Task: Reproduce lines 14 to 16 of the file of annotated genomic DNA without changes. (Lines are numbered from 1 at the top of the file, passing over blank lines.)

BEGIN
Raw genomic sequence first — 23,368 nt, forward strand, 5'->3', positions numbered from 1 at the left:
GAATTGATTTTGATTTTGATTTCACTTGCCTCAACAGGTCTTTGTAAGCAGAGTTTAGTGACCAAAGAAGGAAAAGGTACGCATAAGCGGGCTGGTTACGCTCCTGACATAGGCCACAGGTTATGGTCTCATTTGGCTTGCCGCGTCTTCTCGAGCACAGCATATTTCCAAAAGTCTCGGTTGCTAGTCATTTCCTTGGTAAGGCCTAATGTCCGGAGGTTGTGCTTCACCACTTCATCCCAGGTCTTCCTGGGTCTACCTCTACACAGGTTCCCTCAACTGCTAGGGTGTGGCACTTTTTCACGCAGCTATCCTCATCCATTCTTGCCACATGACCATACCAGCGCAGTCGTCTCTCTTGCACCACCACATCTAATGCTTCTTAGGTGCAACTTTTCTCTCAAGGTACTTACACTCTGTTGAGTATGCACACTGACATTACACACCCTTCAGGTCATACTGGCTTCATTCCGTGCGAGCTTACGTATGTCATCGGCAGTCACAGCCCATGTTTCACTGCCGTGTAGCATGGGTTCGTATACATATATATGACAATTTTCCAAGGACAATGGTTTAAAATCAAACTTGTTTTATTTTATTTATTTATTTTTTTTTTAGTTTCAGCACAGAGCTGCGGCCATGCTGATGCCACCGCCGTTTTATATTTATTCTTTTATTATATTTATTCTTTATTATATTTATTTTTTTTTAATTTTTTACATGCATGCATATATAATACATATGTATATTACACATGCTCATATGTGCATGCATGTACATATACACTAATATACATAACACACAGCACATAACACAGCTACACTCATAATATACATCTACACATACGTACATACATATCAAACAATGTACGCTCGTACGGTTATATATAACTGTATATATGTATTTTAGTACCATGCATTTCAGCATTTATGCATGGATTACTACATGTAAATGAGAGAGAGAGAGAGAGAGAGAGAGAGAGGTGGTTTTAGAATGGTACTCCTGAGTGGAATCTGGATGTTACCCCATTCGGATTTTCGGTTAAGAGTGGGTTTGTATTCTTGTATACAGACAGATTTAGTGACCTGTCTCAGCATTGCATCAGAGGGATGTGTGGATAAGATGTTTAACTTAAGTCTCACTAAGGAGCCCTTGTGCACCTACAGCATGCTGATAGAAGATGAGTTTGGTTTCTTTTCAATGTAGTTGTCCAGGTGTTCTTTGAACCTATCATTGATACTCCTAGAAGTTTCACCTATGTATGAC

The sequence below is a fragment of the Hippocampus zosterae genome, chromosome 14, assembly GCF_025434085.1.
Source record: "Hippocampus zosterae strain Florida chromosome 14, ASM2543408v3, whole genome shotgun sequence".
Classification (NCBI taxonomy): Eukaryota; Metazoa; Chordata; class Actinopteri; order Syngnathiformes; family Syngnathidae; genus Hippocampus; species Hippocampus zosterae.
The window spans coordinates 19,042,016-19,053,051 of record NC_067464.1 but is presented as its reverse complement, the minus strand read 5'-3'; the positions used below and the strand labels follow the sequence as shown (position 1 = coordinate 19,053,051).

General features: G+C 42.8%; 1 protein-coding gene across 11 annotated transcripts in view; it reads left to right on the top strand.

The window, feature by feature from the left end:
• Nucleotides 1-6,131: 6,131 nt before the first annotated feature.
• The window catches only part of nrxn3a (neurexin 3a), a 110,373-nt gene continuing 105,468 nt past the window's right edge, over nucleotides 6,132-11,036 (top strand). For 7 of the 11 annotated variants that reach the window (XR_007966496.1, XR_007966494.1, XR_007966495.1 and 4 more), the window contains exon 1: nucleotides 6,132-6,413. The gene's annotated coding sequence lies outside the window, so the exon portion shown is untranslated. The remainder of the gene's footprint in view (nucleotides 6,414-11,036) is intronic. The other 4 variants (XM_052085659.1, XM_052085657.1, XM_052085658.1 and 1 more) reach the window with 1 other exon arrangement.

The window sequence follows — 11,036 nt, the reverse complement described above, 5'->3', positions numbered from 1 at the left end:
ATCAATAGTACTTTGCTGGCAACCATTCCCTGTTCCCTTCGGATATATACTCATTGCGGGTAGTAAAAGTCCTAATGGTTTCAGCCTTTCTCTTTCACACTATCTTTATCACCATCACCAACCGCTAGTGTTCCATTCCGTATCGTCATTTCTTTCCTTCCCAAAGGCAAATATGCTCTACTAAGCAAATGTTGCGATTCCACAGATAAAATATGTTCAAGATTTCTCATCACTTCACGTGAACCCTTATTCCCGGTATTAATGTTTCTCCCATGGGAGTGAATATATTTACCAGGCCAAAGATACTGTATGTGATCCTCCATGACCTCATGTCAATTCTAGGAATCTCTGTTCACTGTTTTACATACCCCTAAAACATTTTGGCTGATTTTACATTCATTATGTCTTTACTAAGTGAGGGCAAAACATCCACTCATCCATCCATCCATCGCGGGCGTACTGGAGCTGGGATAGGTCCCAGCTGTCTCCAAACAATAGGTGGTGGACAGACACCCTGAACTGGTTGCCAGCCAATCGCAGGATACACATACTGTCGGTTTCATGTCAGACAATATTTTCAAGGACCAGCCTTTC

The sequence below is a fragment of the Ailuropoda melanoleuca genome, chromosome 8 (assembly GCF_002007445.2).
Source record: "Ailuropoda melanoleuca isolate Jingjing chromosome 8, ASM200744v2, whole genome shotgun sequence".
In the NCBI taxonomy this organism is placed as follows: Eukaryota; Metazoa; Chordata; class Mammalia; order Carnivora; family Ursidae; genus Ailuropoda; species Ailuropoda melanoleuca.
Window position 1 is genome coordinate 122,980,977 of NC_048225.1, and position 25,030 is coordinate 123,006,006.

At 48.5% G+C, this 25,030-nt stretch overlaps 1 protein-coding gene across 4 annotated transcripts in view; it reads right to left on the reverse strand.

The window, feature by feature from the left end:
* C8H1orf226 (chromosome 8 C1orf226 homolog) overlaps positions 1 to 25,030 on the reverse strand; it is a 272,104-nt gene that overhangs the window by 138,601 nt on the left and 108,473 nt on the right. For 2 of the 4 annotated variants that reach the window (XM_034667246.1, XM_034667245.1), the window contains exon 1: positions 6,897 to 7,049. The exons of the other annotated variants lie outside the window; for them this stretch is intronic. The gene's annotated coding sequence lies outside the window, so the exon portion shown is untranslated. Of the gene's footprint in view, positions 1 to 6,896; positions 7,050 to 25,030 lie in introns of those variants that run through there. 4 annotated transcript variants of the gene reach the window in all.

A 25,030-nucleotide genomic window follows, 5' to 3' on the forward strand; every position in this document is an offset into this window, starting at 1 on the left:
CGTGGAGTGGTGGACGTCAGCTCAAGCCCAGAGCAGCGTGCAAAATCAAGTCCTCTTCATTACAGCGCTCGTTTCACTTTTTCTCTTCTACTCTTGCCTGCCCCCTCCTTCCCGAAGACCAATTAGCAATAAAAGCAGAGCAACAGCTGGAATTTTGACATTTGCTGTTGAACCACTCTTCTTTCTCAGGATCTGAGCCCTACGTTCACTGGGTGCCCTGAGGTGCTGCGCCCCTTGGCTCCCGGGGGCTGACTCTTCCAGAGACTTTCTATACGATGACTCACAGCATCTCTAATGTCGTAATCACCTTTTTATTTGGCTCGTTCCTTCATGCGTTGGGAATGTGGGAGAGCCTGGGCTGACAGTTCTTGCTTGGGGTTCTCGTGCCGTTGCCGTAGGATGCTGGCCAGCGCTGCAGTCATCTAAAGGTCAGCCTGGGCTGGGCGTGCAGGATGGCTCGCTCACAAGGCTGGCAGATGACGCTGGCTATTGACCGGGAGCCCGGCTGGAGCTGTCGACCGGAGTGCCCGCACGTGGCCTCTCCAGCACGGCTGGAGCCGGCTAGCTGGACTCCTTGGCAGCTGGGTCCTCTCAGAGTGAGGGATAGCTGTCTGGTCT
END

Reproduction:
Source record: "Ailuropoda melanoleuca isolate Jingjing chromosome 8, ASM200744v2, whole genome shotgun sequence".
In the NCBI taxonomy this organism is placed as follows: Eukaryota; Metazoa; Chordata; class Mammalia; order Carnivora; family Ursidae; genus Ailuropoda; species Ailuropoda melanoleuca.
Window position 1 is genome coordinate 122,980,977 of NC_048225.1, and position 25,030 is coordinate 123,006,006.